“The Baltic Pipe is a geopolitical game. The EU wants to supply itself with energy”

Katherine A., activist on climate justice

Underwater noise disturbs animals

For accepting the Baltic Pipe project, an environmental impact assessment was conducted. None of the potential impacts on the environment are considered as significant, except for the underwater noise. Nevertheless, and as the report explains, there are potential impacts, especially for individual marine mammals like harbour seals and grey seals in the area of the Baltic Pipe construction. Among others, temporary hearing loss, an altered behaviour which in turn has implications for their long-term survival and reproductive success.

Moreover, Marsvin dolphins, a protected species living in high density in the Lillebælt area, are particularly sensitive to disturbances during the mating and calving season from May to August, as it is assessed by the Danish Environmental Protection Agency (2019). It’s clear that Marsvin dolphins can be potentially affected by the underwater noise of the construction work, but since the extent of this disturbance is not clear, no specific consequences are mentioned, but instead the recommendation to monitor the individual animals.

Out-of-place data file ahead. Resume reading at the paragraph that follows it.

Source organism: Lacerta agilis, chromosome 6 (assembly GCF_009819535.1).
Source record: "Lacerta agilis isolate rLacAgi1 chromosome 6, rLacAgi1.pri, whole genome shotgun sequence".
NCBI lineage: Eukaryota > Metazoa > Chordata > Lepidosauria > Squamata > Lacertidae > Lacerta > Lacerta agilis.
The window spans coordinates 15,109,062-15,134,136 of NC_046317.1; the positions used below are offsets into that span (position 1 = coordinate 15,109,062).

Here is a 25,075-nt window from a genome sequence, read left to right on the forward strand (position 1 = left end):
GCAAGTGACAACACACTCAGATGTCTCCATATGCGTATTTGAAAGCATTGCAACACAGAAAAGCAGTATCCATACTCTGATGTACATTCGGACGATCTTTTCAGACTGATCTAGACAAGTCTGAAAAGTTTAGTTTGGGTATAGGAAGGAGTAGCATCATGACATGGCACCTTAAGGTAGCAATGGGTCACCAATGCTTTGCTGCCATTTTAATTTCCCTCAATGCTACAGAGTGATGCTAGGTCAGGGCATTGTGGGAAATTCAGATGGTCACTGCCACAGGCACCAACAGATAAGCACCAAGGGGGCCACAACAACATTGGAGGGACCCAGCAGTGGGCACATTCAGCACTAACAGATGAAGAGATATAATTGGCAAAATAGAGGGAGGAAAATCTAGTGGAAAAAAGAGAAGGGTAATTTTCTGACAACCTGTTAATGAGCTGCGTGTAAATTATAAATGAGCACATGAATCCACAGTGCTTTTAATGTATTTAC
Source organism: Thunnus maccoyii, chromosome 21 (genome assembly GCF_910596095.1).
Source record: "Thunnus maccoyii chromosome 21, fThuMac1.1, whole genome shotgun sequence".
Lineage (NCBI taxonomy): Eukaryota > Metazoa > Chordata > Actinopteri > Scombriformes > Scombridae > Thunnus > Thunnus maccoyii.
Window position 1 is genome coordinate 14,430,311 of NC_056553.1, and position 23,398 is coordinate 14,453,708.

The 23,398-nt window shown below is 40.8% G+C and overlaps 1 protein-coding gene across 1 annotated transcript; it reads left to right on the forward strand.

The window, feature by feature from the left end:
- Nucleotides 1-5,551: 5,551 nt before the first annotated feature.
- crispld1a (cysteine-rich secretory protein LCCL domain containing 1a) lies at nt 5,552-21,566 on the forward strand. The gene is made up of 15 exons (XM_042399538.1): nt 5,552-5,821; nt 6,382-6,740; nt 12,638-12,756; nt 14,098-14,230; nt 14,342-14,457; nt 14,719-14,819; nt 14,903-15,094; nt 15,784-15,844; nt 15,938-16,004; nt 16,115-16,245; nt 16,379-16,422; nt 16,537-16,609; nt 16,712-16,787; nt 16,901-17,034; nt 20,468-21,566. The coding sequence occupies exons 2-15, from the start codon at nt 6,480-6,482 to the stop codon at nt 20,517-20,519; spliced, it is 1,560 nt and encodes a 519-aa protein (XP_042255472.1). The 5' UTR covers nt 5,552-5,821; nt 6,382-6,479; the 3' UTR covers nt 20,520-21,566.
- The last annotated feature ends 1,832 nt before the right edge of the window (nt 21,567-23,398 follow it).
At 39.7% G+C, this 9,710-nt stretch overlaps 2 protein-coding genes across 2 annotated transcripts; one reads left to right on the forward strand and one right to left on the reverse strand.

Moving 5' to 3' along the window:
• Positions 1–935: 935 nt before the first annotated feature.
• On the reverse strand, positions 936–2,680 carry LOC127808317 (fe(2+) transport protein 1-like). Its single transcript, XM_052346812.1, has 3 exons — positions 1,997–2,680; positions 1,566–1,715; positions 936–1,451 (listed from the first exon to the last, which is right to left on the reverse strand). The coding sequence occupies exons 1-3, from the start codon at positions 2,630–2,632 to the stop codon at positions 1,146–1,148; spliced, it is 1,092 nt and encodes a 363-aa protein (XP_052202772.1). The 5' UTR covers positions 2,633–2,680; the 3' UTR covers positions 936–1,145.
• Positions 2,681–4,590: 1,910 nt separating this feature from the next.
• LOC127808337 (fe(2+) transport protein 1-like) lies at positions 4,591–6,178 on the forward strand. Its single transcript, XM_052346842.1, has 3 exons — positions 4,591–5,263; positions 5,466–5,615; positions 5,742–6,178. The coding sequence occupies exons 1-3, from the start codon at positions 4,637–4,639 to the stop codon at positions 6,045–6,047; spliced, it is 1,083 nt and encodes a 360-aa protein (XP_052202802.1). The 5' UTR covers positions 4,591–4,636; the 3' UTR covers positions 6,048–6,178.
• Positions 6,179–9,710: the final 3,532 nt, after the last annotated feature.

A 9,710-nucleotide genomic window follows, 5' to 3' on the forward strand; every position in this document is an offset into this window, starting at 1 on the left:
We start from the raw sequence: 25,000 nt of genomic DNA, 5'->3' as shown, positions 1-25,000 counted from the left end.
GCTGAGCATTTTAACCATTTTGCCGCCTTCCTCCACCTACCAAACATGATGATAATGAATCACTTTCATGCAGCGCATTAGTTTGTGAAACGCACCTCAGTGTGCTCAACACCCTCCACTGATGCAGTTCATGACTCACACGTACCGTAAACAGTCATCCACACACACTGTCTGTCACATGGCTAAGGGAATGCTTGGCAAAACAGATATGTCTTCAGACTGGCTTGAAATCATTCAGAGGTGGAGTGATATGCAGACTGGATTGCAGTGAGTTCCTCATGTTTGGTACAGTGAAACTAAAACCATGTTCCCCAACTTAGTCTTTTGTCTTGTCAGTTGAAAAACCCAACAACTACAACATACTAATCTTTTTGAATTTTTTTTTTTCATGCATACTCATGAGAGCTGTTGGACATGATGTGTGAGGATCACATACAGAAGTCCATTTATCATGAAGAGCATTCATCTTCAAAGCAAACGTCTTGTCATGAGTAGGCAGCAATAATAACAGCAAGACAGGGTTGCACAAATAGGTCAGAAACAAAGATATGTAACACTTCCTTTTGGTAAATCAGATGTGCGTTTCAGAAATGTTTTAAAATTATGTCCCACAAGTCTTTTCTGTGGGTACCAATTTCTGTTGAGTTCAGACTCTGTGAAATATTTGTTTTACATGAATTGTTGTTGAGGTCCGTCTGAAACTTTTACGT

Demonstration against the project Baltic Pipe in Gammeltorv Square, Copenhagen. Photo: Kimberly Nicolaus.

While these impacts may sound little, it’s more than enough for climate activists in Copenhagen to protest against the gas pipeline. For Baltic Pipe Nej Tak any disturbance of the sea and its ecosystem is a sign that the society is running in the opposite direction, namely, away from the climate goals. In Copenhagen, Kathrine is packing her bag. Carefully, she is folding the protest banners because she wants to use them again. “We’ll keep on fighting against the Baltic Pipe and we hope that more people will do so.”